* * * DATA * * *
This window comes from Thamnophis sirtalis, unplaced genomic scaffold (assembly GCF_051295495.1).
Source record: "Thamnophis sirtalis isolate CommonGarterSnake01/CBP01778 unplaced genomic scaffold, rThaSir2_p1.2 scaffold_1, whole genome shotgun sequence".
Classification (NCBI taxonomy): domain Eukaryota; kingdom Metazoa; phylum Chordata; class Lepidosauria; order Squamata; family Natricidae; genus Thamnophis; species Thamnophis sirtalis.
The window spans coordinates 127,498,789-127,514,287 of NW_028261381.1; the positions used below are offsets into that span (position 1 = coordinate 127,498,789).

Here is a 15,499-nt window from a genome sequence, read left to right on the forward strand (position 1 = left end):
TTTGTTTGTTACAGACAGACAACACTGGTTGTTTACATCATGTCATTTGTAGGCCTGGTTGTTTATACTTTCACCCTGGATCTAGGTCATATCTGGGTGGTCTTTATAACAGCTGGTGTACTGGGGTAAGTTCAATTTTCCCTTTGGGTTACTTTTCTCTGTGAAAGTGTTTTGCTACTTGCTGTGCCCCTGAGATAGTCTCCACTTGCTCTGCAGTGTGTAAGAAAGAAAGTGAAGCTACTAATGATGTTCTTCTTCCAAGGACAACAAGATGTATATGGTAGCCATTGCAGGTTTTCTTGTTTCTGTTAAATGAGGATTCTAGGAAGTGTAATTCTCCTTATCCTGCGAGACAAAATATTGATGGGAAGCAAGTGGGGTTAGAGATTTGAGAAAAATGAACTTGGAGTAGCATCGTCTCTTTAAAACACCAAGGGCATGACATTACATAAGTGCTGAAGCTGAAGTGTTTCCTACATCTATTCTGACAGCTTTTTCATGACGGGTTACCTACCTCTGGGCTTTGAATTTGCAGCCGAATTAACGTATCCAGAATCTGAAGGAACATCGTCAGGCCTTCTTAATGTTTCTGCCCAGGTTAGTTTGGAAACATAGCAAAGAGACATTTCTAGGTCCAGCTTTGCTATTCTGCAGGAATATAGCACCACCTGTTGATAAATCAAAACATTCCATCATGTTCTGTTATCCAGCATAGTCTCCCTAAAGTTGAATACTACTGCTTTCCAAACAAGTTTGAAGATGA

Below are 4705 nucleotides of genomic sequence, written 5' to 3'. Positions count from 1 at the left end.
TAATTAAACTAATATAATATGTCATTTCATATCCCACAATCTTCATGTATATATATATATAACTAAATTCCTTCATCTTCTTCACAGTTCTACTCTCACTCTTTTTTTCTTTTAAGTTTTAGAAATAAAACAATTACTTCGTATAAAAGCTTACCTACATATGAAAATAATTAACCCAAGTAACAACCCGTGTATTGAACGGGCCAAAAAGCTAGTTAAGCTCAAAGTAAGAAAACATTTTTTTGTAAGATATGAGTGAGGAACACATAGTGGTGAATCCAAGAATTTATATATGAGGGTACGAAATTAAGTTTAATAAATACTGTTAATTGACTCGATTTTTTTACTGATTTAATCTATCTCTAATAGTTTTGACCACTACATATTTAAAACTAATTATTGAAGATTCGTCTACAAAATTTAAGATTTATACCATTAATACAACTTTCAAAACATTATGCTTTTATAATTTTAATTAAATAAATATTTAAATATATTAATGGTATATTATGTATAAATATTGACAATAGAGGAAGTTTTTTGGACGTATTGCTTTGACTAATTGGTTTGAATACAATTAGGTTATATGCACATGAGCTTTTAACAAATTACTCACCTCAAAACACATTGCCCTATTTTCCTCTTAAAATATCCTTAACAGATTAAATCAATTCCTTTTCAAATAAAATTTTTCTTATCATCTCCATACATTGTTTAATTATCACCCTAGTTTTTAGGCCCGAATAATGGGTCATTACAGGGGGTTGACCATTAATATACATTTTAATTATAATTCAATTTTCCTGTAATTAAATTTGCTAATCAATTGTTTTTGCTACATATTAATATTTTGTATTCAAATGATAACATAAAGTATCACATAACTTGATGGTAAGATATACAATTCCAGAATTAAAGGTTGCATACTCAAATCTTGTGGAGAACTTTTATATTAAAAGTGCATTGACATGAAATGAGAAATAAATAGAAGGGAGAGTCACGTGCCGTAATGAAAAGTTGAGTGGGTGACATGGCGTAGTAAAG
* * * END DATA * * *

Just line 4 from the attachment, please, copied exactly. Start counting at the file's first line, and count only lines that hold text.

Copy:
The window spans coordinates 127,498,789-127,514,287 of NW_028261381.1; the positions used below are offsets into that span (position 1 = coordinate 127,498,789).